Two years ago, LinkedIn a federal judge issued a considerable setback for LinkedIn, ruling that it can’t block the startup hiQ Labs from accessing public profile data. This past Monday, a federal appeals court denied LinkedIn’s attempt to stop hiQ Labs from using information that users of the professional networking website have deemed public.
HiQ Labs, a San Francisco company that applies data science to human resources, assigns red, yellow or green “flight-risk” probabilities to employees by monitoring changes in their LinkedIn profiles and other public information.
This battle over public data has been seen as a test for the social media conglomerate in how much control it can exercise over data on its users and what it’s believed to be public.
The primary question in this case, can a social media site control access to information its users post publicly?
According to Reuters, The 3-0 decision by the San Francisco appeals court sets back Silicon Valley’s battle against “data scraping,” or extracting information from social media accounts or websites, which critics (aka, LinkedIn) say can equate to theft or violate users’ privacy.
Circuit Judge Marsha Berzon said hiQ proved it faced irreparable harm because it might go out of business without access.
She also said giving companies such as LinkedIn “free rein” over who can use public user data risked creating “information monopolies” that harm the public interest.
“LinkedIn has no protected property interest in the data contributed by its users, as the users retain ownership over their profiles,” Berzon wrote. “And as to the publicly available profiles, the users quite evidently intend them to be accessed by others,” including prospective employers.
It should be noted that the data that is referenced pertains to the information that is publically found on the open web. LinkedIn users have the option to allocate their information as public, which allows several different sourcing, recruiting, and web scraping companies to access it.
The case goes back to May 23, 2017, when LinkedIn sent hiQ a cease and desist letter accusing hiQ of violating LinkedIn’s user agreement by scraping and copying data from other users. The letter demanded that hiQ stop using information gathered from LinkedIn and informed hiQ that LinkedIn has blocked its access.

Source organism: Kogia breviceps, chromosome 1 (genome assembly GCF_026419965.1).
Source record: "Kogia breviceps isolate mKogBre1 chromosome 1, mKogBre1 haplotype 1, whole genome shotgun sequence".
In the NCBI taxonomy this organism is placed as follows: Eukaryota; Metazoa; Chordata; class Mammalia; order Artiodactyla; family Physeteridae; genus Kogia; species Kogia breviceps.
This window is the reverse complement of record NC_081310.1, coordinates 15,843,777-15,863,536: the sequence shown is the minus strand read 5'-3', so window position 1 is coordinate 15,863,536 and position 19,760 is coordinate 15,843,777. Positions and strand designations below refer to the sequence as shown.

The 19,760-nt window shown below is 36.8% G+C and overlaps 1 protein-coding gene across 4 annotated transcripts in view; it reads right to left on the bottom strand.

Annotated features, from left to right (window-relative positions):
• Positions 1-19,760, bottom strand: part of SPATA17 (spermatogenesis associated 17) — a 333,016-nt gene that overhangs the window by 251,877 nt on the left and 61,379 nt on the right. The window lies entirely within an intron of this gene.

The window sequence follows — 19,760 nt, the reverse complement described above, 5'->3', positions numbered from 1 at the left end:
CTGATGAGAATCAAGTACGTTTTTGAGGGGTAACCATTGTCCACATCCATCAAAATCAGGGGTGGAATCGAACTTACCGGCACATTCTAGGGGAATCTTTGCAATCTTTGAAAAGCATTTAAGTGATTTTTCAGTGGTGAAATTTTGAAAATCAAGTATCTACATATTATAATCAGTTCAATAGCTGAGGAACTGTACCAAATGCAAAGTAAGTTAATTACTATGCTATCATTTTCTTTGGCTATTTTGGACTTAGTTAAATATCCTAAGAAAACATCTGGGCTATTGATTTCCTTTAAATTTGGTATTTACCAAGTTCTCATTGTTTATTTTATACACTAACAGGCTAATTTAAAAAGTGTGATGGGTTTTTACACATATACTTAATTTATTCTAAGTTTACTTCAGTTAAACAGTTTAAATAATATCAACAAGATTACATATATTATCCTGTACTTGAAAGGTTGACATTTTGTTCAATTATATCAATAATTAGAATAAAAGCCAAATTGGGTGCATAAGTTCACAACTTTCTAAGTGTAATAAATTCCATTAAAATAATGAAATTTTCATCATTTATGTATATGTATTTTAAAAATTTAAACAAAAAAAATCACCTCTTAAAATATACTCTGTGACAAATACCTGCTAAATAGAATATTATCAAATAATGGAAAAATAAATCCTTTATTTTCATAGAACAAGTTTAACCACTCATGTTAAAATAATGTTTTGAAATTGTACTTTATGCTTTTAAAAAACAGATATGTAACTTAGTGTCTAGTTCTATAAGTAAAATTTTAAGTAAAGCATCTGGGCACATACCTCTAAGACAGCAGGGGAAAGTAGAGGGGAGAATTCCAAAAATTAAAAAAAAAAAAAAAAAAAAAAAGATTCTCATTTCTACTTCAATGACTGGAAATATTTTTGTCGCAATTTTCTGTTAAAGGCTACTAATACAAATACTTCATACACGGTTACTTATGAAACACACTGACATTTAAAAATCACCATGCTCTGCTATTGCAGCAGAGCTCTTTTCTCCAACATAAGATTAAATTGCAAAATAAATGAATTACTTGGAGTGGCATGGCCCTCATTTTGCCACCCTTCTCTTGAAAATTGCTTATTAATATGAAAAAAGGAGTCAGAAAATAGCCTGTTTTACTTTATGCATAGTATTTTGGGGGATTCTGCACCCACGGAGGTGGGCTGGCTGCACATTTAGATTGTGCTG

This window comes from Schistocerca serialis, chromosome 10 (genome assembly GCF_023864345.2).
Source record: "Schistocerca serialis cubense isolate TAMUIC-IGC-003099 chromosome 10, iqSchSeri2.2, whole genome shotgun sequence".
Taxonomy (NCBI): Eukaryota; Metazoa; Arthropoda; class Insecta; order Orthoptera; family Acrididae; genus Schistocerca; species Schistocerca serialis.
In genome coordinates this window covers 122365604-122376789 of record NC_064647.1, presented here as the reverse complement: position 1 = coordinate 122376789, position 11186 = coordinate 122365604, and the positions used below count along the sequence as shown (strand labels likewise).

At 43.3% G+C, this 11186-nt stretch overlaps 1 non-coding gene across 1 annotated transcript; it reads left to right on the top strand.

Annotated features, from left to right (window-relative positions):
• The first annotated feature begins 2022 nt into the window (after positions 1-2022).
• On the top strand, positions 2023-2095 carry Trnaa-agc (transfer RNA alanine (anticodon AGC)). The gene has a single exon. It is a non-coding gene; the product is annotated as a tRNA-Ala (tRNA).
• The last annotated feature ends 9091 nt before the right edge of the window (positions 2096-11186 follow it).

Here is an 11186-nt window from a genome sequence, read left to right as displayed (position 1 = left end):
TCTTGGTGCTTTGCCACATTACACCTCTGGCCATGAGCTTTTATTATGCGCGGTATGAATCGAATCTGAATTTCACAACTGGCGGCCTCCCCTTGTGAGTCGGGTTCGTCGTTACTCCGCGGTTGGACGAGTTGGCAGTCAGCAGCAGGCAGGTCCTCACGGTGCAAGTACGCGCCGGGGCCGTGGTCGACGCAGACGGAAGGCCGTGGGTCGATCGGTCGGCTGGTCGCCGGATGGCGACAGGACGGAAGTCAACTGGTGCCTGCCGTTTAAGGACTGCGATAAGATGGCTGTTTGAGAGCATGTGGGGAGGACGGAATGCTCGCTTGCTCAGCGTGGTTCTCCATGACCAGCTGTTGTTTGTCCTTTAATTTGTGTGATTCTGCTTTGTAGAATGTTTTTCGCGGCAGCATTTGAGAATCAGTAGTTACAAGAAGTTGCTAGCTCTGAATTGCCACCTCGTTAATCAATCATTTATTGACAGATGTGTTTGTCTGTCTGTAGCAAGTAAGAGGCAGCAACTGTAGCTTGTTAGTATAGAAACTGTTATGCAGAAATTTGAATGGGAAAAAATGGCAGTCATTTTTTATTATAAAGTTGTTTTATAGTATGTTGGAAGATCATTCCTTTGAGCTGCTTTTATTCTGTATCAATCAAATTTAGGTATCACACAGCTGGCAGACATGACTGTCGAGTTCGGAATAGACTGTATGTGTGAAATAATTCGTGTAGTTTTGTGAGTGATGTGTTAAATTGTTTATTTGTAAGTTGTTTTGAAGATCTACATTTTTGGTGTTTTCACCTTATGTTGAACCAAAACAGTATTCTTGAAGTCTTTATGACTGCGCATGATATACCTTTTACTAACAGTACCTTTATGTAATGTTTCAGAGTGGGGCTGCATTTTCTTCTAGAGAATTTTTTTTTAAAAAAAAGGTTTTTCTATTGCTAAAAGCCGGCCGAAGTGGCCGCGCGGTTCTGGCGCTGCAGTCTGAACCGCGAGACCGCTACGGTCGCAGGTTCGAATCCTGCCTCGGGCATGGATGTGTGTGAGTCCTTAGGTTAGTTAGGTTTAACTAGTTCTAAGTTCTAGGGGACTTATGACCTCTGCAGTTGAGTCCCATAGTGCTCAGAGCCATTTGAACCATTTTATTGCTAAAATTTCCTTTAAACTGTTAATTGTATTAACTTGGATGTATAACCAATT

HiQ Labs responded by filing a suit against LinkedIn in June of 2017, claiming that LinkedIn was in infringement of antitrust laws.
At the time, hiQ argued that Linkedin’s attempts to limit the startup’s ability to use public profile data is anti-competitive and is a violation of so-called data-scrappers free speech rights.
“To the extent LinkedIn has already put in place technology to prevent hiQ from accessing these public profiles, it is ordered to remove any such barriers,” the order reads.
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“We’re disappointed in the court’s decision, and we are evaluating our options following this appeal. LinkedIn will continue to fight to protect our members and the information they entrust to LinkedIn,” stated LinkedIn.
Berzon said, however, hiQ had raised serious questions about LinkedIn’s conduct, including whether it could invoke a federal law targeting computer fraud and abuse to block “free riders” from accessing user data.
“Of course, LinkedIn could satisfy its ‘free rider’ concern by eliminating the public access option, albeit at a cost to the preferences of many users and, possibly, to its own bottom line,” she wrote.
“LinkedIn wants to have it both ways. They want to use public data to grow and expand their presence on the internet, but they do not want people to do anything with the data unless they are logged into LinkedIn,” added Andre Bradshaw. “LinkedIn could easily solve the ‘security’ concerns they claim to have by simply making it so nothing is available without a logged session.”
This appeal has major implications beyond LinkedIn and hiQ Labs and could dictate just how much control companies have over publicly available data that is hosted on their service. Additionally, this ruling also enables several sourcing technology companies to access publically available data, not only from LinkedIn but other social sites as well.
“The win in court could pave the way for current and future vendors to freely leverage LinkedIn data, but I’d caution everyone to pump the breaks,” mentioned Joel Cheesman. “The loss in court just means LinkedIn has to ramp-up its technological defense on would-be scrapers. Grabbing LinkedIn data will be a game of whack-a-mole that few companies are willing or able to play. I also suspect they’ll continue the legal fight even if they think it’s a long term loss.”